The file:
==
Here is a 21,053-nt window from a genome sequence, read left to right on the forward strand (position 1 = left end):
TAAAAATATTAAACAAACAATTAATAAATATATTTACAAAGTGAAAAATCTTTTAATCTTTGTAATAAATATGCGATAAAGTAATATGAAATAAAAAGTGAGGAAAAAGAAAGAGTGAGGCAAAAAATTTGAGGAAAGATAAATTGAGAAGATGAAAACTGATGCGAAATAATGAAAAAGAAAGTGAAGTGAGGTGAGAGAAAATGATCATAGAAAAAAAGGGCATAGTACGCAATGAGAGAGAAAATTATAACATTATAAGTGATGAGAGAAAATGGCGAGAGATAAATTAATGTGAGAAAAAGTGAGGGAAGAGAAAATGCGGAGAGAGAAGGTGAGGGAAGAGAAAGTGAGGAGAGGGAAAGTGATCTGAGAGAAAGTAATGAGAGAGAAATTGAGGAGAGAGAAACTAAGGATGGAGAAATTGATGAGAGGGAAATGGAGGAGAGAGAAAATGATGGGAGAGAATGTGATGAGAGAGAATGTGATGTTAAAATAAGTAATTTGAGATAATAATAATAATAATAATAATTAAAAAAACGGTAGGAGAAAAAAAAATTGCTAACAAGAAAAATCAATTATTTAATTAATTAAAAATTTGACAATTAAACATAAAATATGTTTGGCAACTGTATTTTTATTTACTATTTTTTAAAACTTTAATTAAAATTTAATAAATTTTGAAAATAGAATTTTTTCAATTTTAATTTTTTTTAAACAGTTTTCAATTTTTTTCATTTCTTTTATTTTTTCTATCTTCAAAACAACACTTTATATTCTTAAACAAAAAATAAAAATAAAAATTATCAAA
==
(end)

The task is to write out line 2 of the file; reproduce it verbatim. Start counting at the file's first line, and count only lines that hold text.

TAAAAATATTAAACAAACAATTAATAAATATATTTACAAAGTGAAAAATCTTTTAATCTTTGTAATAAATATGCGATAAAGTAATATGAAATAAAAAGTGAGGAAAAAGAAAGAGTGAGGCAAAAAATTTGAGGAAAGATAAATTGAGAAGATGAAAACTGATGCGAAATAATGAAAAAGAAAGTGAAGTGAGGTGAGAGAAAATGATCATAGAAAAAAAGGGCATAGTACGCAATGAGAGAGAAAATTATAACATTATAAGTGATGAGAGAAAATGGCGAGAGATAAATTAATGTGAGAAAAAGTGAGGGAAGAGAAAATGCGGAGAGAGAAGGTGAGGGAAGAGAAAGTGAGGAGAGGGAAAGTGATCTGAGAGAAAGTAATGAGAGAGAAATTGAGGAGAGAGAAACTAAGGATGGAGAAATTGATGAGAGGGAAATGGAGGAGAGAGAAAATGATGGGAGAGAATGTGATGAGAGAGAATGTGATGTTAAAATAAGTAATTTGAGATAATAATAATAATAATAATAATTAAAAAAACGGTAGGAGAAAAAAAAATTGCTAACAAGAAAAATCAATTATTTAATTAATTAAAAATTTGACAATTAAACATAAAATATGTTTGGCAACTGTATTTTTATTTACTATTTTTTAAAACTTTAATTAAAATTTAATAAATTTTGAAAATAGAATTTTTTCAATTTTAATTTTTTTTAAACAGTTTTCAATTTTTTTCATTTCTTTTATTTTTTCTATCTTCAAAACAACACTTTATATTCTTAAACAAAAAATAAAAATAAAAATTATCAAA